If you’re considering an investment in The New York Times, then you might also be considering an investment in Gannett Co., Inc. (NYSE:GCI). Gannett is a larger company, with a market cap of $5.76 billion, versus $1.78 billion for The New York Times.
Gannett Co., Inc. (NYSE:GCI) is best known for its USA Today brand, and to a smaller extent, Clipper magazine. Overall, it has 82 publications with affiliated online sites. Furthermore, it has outperformed The New York Times over the past three years, with stock appreciation of 131%, versus 58% at The Times. And Gannett Co., Inc. (NYSE:GCI) is trading at just 8 times earnings, versus 31 times earnings for The New York Times. As if those aren’t enough selling points for Gannett Co., Inc. (NYSE:GCI), it currently yields 3.20%. These key metrics, as well as brand diversification, are likely to make Gannett Co., Inc. (NYSE:GCI) a better investment going forward. That said, neither are resilient to broader market corrections, and therefore they should both be looked at with curbed enthusiasm.
News Corporation is also bigger than The New York Times, sporting a market cap of approximately $9 billion. However, while The New York Times has a positive net margin (percentage of revenue turned into profit) of 10.22%, and an ROE (percentage of investor dollars turned into dollars) of 23.23%, News Corp has a negative net margin of (6.71%) and a negative ROE of (2.63%). The stock is also trading at lofty 32 times earnings.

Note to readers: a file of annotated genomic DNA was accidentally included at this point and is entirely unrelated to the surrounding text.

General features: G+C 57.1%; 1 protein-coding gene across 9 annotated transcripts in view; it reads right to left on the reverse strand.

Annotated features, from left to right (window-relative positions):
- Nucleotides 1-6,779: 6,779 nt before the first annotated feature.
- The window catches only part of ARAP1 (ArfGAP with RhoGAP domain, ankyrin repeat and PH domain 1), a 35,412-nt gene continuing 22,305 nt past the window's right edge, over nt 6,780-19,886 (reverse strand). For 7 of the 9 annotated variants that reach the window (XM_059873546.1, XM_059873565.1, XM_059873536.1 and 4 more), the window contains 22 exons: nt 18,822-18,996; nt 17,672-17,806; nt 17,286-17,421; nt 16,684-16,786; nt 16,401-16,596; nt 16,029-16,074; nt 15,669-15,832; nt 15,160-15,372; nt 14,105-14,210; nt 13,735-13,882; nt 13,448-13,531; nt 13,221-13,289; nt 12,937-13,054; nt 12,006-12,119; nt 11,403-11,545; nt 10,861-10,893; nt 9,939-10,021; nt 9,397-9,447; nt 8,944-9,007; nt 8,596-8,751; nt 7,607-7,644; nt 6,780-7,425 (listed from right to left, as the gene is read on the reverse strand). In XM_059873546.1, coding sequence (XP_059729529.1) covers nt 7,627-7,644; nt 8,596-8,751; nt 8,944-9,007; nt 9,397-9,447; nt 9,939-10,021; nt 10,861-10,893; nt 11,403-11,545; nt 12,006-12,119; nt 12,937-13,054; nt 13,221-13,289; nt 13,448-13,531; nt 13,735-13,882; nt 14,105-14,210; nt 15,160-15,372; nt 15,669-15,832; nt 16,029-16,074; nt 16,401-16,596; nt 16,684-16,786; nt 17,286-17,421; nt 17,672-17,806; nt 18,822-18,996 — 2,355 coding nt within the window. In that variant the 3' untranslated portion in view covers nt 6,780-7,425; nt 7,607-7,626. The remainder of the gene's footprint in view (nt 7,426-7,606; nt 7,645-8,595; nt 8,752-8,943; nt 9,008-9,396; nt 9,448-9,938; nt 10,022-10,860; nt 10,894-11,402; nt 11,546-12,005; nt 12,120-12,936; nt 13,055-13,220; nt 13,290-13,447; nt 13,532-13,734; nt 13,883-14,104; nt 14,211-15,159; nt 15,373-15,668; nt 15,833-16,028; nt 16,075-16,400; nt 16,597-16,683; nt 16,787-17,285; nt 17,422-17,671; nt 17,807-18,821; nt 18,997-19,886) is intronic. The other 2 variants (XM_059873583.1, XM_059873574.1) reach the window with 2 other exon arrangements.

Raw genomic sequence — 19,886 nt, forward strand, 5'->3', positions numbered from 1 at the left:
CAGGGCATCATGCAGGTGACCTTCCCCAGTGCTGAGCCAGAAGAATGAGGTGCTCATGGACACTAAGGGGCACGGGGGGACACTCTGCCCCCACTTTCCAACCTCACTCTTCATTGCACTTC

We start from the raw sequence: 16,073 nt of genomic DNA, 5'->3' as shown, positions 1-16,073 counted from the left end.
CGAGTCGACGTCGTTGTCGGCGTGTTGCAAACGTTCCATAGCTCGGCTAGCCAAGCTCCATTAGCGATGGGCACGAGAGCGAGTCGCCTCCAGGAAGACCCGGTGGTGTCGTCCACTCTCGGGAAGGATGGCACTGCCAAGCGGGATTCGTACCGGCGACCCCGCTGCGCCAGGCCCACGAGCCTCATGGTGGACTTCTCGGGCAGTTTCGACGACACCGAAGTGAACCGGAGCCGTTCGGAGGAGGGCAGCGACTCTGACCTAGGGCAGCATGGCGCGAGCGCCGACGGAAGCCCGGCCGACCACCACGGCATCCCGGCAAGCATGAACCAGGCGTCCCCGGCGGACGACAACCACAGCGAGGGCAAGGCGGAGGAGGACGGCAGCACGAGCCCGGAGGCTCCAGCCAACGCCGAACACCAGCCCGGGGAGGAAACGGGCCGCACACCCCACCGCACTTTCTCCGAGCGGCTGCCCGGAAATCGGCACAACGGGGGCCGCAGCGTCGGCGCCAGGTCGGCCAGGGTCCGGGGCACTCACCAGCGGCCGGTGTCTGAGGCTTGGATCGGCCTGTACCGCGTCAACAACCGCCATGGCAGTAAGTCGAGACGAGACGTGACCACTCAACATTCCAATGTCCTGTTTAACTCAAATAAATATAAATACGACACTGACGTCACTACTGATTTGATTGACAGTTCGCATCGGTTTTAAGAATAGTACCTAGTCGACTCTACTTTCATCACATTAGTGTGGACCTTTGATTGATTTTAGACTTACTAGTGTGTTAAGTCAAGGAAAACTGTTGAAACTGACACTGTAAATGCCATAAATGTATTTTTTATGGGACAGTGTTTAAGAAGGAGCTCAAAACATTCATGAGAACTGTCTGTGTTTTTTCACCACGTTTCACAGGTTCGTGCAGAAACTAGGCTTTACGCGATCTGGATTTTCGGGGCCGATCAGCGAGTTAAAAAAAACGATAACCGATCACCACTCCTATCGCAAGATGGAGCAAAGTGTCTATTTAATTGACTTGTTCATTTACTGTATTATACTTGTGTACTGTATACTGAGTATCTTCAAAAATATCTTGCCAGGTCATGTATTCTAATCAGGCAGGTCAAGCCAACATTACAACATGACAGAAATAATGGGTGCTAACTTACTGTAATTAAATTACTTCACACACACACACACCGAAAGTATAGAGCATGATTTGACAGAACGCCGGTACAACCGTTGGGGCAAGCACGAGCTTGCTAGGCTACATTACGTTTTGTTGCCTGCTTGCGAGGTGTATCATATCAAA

Some investors refer to News Corp as “The Bad News Corp,” with “The Good News Corp” being 21st Century Fox. But that’s a story for another time. News Corp owns many popular brands, including The Wall Street Journal and New York Post. What might make News Corp a better long-term investment than The New York Times is its tremendous cash position (for its industry) of $1.54 billion, with no long-term debt. Therefore, News Corp doesn’t have to rely on organic growth; it has the capability to acquire smaller companies in order to grow.
The New York Times Company (NYSE:NYT) is a tremendously valuable brand name. Therefore, it will likely never fail. However, it’s facing difficult times ahead. With advertisers remaining cautious, and the company seeing ad revenue declines in every area, this doesn’t look to be the ideal entry point for a long-term investment.
The article This Publishing Company is Falling Victim to a Vicious Cycle originally appeared on Fool.com and is written by Dan Moskowitz.
Dan Moskowitz has no position in any stocks mentioned. The Motley Fool has no position in any of the stocks mentioned.
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